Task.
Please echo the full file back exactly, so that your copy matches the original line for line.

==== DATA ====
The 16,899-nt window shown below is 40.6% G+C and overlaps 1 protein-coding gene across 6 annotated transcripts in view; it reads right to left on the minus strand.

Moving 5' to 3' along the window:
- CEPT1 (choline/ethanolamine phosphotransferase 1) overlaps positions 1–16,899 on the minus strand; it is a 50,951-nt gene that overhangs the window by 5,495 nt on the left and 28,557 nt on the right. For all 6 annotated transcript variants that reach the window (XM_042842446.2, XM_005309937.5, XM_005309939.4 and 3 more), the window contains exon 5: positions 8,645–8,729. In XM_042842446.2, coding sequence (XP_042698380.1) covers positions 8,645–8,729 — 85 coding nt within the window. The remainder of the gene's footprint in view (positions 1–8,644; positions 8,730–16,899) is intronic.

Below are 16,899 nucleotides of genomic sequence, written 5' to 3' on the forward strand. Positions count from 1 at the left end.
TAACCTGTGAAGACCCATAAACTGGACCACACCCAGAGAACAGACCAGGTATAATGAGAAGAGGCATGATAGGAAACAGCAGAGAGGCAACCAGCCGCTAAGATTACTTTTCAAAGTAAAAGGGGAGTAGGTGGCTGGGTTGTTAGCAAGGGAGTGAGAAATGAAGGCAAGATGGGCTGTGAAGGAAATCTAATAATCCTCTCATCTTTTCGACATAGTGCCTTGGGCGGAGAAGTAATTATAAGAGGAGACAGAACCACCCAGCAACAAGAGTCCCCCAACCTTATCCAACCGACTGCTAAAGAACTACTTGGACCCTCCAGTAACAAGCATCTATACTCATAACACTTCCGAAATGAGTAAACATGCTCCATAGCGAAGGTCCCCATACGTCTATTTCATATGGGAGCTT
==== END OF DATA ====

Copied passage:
The 16,899-nt window shown below is 40.6% G+C and overlaps 1 protein-coding gene across 6 annotated transcripts in view; it reads right to left on the minus strand.

Moving 5' to 3' along the window:
- CEPT1 (choline/ethanolamine phosphotransferase 1) overlaps positions 1–16,899 on the minus strand; it is a 50,951-nt gene that overhangs the window by 5,495 nt on the left and 28,557 nt on the right. For all 6 annotated transcript variants that reach the window (XM_042842446.2, XM_005309937.5, XM_005309939.4 and 3 more), the window contains exon 5: positions 8,645–8,729. In XM_042842446.2, coding sequence (XP_042698380.1) covers positions 8,645–8,729 — 85 coding nt within the window. The remainder of the gene's footprint in view (positions 1–8,644; positions 8,730–16,899) is intronic.

Below are 16,899 nucleotides of genomic sequence, written 5' to 3' on the forward strand. Positions count from 1 at the left end.
TAACCTGTGAAGACCCATAAACTGGACCACACCCAGAGAACAGACCAGGTATAATGAGAAGAGGCATGATAGGAAACAGCAGAGAGGCAACCAGCCGCTAAGATTACTTTTCAAAGTAAAAGGGGAGTAGGTGGCTGGGTTGTTAGCAAGGGAGTGAGAAATGAAGGCAAGATGGGCTGTGAAGGAAATCTAATAATCCTCTCATCTTTTCGACATAGTGCCTTGGGCGGAGAAGTAATTATAAGAGGAGACAGAACCACCCAGCAACAAGAGTCCCCCAACCTTATCCAACCGACTGCTAAAGAACTACTTGGACCCTCCAGTAACAAGCATCTATACTCATAACACTTCCGAAATGAGTAAACATGCTCCATAGCGAAGGTCCCCATACGTCTATTTCATATGGGAGCTT